Chair Esquivel. There will be no Voluntary Agreements for the foreseeable future. Westlands says so at their Board meetings. Met is supporting the Bi-Op, and says VAs are halted. Reclamation and the feds aren’t in a negotiating posture. I’m told there have been no VA meetings this year. The Newsom administration is primarily focused on the pandemic. The mainstream papers are reporting that the VAs aren’t happening. My friends and colleagues gossip that the VAs are over.
There are no Voluntary Agreements, and the conditions that would restore them are no closer. The discrepancy between the Bi-Ops and the ITP would have to be resolved. The federal administration would have to want to negotiate. The water agencies would have to think that they have better chances working with the State than they do with the Feds. None of those things are true for now or for the foreseeable future.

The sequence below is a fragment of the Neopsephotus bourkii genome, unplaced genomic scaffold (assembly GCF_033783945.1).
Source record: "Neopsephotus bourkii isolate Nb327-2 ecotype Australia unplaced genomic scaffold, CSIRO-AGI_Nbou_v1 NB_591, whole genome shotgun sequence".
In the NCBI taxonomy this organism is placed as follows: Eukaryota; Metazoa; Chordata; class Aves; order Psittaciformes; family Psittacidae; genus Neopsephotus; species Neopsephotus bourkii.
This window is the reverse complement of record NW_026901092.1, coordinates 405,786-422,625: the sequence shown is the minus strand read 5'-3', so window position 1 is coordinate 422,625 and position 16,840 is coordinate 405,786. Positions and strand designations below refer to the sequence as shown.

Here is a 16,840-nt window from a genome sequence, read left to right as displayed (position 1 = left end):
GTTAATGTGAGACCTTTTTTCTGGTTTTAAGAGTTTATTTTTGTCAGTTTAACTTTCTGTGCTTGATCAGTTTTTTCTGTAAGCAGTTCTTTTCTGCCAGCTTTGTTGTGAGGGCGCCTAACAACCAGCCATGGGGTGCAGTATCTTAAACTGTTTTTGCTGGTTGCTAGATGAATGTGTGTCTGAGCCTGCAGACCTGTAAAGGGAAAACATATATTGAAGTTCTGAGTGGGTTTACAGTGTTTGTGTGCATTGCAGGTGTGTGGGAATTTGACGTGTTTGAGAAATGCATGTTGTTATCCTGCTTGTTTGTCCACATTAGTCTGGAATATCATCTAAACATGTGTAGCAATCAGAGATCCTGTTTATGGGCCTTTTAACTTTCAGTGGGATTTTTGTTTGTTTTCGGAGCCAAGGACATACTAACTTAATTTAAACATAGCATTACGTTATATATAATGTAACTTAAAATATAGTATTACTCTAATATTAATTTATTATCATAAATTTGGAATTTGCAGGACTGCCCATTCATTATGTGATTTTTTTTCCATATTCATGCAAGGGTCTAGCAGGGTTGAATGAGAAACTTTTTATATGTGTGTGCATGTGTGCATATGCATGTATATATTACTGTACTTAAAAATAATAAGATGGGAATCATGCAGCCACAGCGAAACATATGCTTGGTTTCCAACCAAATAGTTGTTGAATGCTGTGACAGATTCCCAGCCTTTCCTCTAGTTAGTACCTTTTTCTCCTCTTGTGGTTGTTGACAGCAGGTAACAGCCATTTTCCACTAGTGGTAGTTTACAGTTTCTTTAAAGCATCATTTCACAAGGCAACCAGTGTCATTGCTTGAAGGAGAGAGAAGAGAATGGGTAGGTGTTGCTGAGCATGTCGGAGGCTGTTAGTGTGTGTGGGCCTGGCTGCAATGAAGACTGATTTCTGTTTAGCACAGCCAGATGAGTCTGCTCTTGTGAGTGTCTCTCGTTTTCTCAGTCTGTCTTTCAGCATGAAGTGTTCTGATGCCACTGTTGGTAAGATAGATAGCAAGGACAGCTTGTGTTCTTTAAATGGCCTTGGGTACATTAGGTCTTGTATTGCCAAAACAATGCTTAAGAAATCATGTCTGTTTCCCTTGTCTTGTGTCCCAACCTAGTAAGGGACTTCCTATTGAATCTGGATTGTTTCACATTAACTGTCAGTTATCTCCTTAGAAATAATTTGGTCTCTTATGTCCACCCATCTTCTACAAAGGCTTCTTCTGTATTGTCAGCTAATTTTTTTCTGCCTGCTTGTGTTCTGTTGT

Time to restart the Bay-Delta Phase 1 plan. Are you waiting for the Newsom administration to take a break from managing the pandemic to give you the OK sign? Shame on you. The State Board is an independent agency, with the duty to protect the rivers of the state. You want Crowfoot and the rest to write a public message, admitting their failure? Spare them the embarrassment! Let them lay low and discreetly take up your responsibility. They already cost your board a year and a half; you should be furious about that.
The Bay-Delta Plan Phase I could be an inspiring change that sets a tone for dealing with climate change (no, we will not live by 19th century rules forever; no, extractors can’t have everything; there are higher values than capitalism). There could be COVID money coming down the pike for restoration. There could be a new federal administration soon. We are in a turbulent time and there is a lot of potential. A strong State Board could play an important role; it must step up to its responsibilities.